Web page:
What is Open Banking?
Open Banking refers to a set of technologies and standards that enable users to safely and securely exchange account information, such as through applications and websites.
For example, you can opt to grant a regulated firm secure access to your current account information maintained by your account provider via an app or website. Only you can select what information you share and how long you share it for, and no one can access it unless you grant them permission.
You must have online or mobile banking for your personal or company current account in order to use an Open Banking service.
Services that enable you to share your account information with companies other than your bank have been available for some time, but they were delivered through a process known as screen scraping. Screen scraping is the process of obtaining on-screen information, similar to taking a snapshot of your data.
Because you don't have to reveal your password or login credentials to anybody other than your bank or building society, Open Banking is more secure than screen scraping.
Why should I divulge my personal information?
Sharing your information enables businesses to provide you with a wide range of services. You can, however, control how your information is used and with whom it is shared.
These services may be supplied by firms you recognise, such as high street banks, or by others. Services that may be provided include:
- Account dashboard and aggregation enables you to view accounts from many banks and building societies in a single mobile app or online.
- Spending analysis is categorising transactions and payments across different accounts in order to determine how much you spend on certain items or with specific businesses.
- When shopping for services, for example, if you're looking for a new energy supplier on a comparison site, your spending patterns will be automatically analysed, and you'll be able to get the best deals without having to manually enter all of your information.
- Track your financial objectives – for example, if you're saving for something, you may set a target and track your progress.
- Spending limitations – track how much you spend over time after recurring payments, such as rent and bills, are deducted.
How can I tell whether an Open Banking service is legitimate?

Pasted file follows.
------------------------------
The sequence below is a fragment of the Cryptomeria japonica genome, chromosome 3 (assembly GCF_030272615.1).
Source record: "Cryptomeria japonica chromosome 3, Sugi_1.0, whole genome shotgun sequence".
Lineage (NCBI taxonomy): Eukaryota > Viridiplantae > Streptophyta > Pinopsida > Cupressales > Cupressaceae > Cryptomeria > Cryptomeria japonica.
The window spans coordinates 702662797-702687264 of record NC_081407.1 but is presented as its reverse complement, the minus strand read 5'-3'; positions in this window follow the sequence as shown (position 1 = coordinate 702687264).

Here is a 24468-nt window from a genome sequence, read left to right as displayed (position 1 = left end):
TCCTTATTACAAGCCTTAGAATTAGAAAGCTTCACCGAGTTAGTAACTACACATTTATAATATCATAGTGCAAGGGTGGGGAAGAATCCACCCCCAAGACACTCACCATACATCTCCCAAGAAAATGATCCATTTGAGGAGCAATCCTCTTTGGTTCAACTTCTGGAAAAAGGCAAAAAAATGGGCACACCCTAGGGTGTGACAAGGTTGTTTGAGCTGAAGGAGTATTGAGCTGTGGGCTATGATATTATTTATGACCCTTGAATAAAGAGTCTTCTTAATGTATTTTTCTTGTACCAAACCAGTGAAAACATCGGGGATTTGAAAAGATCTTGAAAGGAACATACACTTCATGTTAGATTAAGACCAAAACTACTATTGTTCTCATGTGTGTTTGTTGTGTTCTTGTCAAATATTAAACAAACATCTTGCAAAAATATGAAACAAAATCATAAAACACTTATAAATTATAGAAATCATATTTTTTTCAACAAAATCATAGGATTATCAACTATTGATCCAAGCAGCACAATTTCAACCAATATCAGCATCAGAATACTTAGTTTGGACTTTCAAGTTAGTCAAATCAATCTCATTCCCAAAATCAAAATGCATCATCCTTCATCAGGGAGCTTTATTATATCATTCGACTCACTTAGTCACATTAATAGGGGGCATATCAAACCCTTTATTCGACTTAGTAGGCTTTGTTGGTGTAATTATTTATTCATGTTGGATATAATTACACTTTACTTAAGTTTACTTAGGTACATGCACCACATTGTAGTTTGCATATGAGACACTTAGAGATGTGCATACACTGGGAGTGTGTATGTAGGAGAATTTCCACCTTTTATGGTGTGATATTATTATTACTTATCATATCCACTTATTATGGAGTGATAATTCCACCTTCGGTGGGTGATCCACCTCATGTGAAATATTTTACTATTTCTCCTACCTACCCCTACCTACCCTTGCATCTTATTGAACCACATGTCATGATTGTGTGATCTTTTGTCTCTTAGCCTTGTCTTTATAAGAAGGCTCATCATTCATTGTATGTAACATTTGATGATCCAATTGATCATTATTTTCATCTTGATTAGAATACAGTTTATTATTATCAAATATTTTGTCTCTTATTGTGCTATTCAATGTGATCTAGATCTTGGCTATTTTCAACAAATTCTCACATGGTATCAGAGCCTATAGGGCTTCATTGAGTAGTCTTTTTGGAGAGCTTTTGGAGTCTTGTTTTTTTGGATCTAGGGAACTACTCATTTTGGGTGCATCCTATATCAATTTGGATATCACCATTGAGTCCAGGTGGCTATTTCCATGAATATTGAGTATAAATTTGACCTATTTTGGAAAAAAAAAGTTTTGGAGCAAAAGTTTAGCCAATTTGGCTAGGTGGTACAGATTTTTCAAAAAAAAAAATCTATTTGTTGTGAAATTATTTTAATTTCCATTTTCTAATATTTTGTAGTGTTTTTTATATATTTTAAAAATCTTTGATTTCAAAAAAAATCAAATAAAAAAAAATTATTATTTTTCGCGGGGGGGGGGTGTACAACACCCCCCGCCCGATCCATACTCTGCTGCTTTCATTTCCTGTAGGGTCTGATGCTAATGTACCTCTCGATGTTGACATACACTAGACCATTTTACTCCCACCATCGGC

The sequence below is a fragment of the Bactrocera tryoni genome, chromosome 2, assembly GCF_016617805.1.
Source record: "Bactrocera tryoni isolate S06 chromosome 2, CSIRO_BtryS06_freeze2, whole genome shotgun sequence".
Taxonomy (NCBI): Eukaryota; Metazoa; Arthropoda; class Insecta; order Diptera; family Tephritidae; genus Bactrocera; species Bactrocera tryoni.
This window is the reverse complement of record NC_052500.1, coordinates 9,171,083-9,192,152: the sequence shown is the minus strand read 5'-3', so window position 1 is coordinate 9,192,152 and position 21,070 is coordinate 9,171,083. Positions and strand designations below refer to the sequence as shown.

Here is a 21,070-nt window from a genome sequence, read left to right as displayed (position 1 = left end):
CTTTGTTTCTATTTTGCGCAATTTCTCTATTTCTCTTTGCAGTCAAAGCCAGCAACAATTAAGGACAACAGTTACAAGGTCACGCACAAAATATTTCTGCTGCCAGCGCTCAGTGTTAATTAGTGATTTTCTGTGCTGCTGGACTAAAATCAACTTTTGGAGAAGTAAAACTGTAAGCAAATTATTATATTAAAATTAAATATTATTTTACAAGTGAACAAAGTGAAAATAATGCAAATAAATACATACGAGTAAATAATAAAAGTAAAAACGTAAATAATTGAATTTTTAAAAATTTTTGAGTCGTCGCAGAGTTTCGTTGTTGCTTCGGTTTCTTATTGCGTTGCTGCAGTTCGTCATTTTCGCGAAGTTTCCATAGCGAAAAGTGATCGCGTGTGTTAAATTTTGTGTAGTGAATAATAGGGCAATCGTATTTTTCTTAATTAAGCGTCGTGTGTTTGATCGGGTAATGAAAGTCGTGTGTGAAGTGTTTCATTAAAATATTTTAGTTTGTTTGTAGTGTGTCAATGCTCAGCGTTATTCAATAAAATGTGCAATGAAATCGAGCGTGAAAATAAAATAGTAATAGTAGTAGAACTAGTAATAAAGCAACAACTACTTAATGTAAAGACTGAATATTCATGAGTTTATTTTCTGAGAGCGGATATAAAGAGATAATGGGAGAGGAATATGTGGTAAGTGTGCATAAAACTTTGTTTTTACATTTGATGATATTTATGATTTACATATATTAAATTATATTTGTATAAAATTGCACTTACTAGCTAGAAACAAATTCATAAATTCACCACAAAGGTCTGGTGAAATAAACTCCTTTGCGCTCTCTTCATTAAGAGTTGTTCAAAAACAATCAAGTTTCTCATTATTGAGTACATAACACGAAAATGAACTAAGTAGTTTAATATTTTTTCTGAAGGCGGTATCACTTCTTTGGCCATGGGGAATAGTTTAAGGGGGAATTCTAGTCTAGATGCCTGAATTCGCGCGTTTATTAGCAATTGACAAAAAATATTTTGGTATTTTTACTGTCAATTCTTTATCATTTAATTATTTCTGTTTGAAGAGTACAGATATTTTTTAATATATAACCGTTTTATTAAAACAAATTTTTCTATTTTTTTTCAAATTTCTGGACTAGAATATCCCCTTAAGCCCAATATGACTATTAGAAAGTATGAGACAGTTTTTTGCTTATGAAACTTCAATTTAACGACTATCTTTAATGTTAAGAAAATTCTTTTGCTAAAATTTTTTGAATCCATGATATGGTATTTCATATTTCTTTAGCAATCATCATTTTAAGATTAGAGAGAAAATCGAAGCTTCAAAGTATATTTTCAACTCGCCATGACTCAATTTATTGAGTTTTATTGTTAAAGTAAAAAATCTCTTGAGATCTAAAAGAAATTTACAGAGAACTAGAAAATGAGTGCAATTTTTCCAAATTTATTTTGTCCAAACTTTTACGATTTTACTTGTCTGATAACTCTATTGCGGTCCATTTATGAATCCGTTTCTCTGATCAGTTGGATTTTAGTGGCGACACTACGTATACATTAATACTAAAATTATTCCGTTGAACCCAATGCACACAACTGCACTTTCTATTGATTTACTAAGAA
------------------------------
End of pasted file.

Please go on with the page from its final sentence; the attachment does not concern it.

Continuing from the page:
Make sure the app or website you intend to use is FCA-approved and listed on the Open Banking website.
When you sign up for account information services with a firm, the provider should offer you with adequate information to understand the nature of the service and how it will use your data, including if it will share your data with anyone else.
Be cautious before using one of these services, and ensure that any organisations with which you give your information are who they claim to be. You should ensure that you comprehend the service and are satisfied with the person who will provide it to you.
You should not provide permission if you do not understand why you are doing it or who will receive the information. You will be unable to take benefit of the services if you do not grant permission.
What data will Open Banking firms have access to?
Companies should only request authorisation to access the information required to perform the service.
You have the option of granting access to current accounts, flexible savings accounts, e-money accounts, and credit cards.
You can share the following types of information:
Regular payment data, such as who you're paying, standing orders, and direct debits activities like incoming and outgoing payments from your bank or building society account features and advantages, such as fees, overdraft payments, and rewards
You can also authorise them to make payments from your bank account, including one-time payments.
What is the procedure for sharing my account information?
To use account information services, do the following:
- You will normally need to download an app to your smartphone or log in to the website.
- You will be prompted to enter the data of several bank accounts so that the firm can compile all of the information.
- Businesses that want to access your data must provide you with adequate information to understand how and why your data will be used.
If you grant them access to your bank account details, you will either be:
- Sent to your banking app or online portal to login and confirm your desire to share this information.
- Asked to provide your bank information securely using their own site.
The firm will then be granted access to your data by your bank.
How does Open Banking work for online payments and shopping?
If you utilise this service, certain online businesses like Vendreo may allow you to pay without using a credit card. When you reach the checkout, you'll see that you're taken to your bank's website to login and grant the store permission to request payment from your bank.
Additional security checks, such as two-factor authentication (2FA), may be required to ensure that you are the one making the transaction.
For example, you may receive a code on your mobile phone that you must input in order to finalise your transaction. You may also be prompted to confirm your phone using your fingerprint or face recognition.
How to Give Permission in a Safe Manner
There are a few things you should take to ensure your safety when utilising these services.
- Check that the firm you're using or considering utilising is on the FCA registration and the Open Banking website.
- Examine your statements, and if you see any strange activity or payments from your account, notify your bank or account provider immediately.
- Make certain you understand how to cancel authorisation. This information should be available on the company's website or by phoning them.
It is critical to practise internet safety.